BOSTON, Aug 26 (Reuters) - Sales of business database software made by Microsoft Corp (MSFT.O) and Oracle Corp ORCL.O are holding up strongly this year after the companies gained share from IBM (IBM.N) in 2007, according to market research firm Gartner.
“Microsoft and Oracle continue to make advancements in certain faster-growing areas,” Gartner analyst Colleen Graham said in an interview. “IBM continues to struggle.”
Sales of Microsoft’s database software climbed 16.5 percent to $3.1 billion last year, buoyed by growth in Asia and Eastern Europe. The No. 3 player in the market also expanded sales to mid-sized businesses in North America, Graham said.
Microsoft’s market share widened to 18.1 percent from 17.6 percent, according to data that Gartner released to Reuters on Tuesday.
Graham said that Microsoft’s software is gaining popularity because it generally includes more bells and whistles in basic versions that rival software from Oracle and IBM.
“The product is cheaper,” she said.
Sales at Oracle, by far the market leader, rose 14.9 percent in 2007 to $8.3 billion. Its market share grew to 48.6 percent from 47.9 percent.
Oracle’s strategy for boosting sales is to introduce new features that it can sell to its broad, existing customer base, an approach that Graham said has paid off.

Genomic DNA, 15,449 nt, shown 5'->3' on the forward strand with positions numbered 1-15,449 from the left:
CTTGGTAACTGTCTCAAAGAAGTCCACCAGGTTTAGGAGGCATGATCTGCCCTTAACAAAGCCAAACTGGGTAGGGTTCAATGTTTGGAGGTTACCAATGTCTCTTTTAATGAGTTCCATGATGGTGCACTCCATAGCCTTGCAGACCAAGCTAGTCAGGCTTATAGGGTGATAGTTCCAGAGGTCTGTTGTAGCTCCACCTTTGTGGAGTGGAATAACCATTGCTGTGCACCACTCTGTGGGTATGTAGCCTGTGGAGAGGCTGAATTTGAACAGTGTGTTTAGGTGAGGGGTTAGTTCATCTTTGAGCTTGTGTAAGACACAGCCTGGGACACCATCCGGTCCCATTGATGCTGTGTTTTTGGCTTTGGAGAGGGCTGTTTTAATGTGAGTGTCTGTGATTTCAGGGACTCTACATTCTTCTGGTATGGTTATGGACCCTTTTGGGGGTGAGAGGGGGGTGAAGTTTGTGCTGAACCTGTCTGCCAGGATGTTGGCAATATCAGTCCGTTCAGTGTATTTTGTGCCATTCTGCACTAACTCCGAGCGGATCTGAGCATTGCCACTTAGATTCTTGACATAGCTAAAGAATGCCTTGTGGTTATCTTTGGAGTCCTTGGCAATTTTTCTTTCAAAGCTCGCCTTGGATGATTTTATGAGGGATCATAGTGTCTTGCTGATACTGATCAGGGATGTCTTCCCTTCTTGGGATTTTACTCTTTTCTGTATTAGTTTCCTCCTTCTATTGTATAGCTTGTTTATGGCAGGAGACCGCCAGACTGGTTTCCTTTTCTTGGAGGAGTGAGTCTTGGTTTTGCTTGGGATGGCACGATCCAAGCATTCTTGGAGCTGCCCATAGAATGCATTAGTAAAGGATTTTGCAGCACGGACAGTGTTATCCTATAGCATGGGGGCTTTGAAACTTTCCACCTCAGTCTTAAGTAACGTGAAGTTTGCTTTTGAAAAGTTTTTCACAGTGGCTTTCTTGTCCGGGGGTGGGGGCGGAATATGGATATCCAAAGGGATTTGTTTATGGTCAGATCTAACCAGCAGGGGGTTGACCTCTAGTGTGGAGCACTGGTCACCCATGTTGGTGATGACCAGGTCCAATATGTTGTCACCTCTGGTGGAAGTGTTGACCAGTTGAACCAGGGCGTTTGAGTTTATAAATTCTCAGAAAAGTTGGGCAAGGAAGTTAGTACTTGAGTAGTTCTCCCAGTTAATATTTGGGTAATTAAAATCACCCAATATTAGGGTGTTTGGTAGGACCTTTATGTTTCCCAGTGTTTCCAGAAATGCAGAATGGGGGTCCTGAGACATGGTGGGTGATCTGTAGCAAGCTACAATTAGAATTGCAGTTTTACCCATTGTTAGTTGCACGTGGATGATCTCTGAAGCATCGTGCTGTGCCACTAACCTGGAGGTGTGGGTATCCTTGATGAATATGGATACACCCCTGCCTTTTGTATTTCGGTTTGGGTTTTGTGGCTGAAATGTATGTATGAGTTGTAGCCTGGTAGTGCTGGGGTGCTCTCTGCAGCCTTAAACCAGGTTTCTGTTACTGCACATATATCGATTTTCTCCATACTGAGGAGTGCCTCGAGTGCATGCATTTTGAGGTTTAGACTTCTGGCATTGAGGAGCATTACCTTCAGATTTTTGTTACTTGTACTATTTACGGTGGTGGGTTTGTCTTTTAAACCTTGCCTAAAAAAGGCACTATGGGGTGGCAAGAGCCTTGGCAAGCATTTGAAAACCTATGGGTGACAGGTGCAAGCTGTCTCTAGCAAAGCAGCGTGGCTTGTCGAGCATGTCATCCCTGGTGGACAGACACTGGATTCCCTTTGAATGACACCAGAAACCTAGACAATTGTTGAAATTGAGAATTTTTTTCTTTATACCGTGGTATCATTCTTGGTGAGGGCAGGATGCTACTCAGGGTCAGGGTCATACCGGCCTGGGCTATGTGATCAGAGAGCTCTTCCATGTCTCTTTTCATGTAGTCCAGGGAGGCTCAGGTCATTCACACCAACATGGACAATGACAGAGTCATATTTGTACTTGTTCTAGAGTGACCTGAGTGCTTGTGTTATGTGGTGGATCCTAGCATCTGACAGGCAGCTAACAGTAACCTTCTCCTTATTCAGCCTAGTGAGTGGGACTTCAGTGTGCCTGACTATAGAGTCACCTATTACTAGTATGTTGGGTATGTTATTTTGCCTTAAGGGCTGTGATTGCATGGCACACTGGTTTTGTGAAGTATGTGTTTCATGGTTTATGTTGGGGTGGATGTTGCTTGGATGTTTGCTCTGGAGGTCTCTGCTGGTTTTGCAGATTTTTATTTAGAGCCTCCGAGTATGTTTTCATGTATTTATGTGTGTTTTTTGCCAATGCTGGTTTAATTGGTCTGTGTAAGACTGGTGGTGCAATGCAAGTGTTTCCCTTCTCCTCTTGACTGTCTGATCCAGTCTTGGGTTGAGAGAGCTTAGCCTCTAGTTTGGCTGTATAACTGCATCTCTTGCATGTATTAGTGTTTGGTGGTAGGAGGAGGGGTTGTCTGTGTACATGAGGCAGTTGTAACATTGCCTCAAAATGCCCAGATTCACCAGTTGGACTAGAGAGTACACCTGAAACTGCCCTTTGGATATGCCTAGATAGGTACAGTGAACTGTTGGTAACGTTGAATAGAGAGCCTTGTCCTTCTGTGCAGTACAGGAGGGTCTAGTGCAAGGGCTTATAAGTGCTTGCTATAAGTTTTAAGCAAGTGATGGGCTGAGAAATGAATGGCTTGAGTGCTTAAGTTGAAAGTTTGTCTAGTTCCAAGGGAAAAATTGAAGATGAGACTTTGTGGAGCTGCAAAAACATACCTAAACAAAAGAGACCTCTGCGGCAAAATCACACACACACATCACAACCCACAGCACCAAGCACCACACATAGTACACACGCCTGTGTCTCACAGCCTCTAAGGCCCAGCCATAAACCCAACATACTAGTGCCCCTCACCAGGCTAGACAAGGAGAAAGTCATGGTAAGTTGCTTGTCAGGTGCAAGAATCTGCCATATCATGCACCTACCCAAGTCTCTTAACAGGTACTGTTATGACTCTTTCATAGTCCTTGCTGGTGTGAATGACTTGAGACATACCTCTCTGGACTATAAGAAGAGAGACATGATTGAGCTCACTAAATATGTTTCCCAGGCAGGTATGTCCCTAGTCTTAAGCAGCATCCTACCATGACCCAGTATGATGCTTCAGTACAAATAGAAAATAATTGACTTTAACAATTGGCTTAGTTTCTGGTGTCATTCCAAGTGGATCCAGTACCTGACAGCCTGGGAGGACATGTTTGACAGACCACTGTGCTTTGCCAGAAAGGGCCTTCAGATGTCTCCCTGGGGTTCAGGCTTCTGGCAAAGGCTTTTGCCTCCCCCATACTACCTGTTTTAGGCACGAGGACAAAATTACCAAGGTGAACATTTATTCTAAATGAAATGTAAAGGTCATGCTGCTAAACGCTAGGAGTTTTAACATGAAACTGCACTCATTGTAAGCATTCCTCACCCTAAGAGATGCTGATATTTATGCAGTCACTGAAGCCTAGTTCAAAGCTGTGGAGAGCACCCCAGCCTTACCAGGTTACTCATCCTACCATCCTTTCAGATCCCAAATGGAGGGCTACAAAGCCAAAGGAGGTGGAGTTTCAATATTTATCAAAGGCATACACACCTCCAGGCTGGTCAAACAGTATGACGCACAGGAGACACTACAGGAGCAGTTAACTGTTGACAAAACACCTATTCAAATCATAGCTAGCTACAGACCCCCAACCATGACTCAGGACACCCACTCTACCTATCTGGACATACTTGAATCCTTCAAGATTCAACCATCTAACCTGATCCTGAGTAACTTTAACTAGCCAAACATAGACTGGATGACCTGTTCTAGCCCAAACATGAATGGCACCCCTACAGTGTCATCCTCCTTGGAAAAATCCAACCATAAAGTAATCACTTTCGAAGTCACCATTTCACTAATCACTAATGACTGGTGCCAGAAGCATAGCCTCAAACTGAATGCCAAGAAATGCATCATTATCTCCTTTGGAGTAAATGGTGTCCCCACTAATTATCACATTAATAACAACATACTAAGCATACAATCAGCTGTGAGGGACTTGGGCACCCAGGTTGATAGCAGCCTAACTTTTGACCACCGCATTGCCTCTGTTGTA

“Oracle is like a really tricked-out car. You can get all this really great stuff, but you have to pay extra for all the options,” Graham said.
While sales at No. 2 player International Business Corp rose 10 percent to $3.5 billion, its market share contracted to 20.7 percent last year from 21.3 percent, according to Gartner.
One factor hampering IBM’s growth rate is that customers who buy its database software tend to use the programs on IBM hardware, whose sales are not growing as quickly as the systems that are most often used with databases from Microsoft and Oracle, Graham said.
Microsoft’s database, by contrast, is generally used with the software maker’s own Windows Server operating system. Oracle’s database is typically run on the widely used Linux operating system.
Database sales at the three companies accounted for about 87 percent of the $17.1 billion global market for database software last year, according to Gartner. (Reporting by Jim Finkle; Editing by Steve Orlofsky)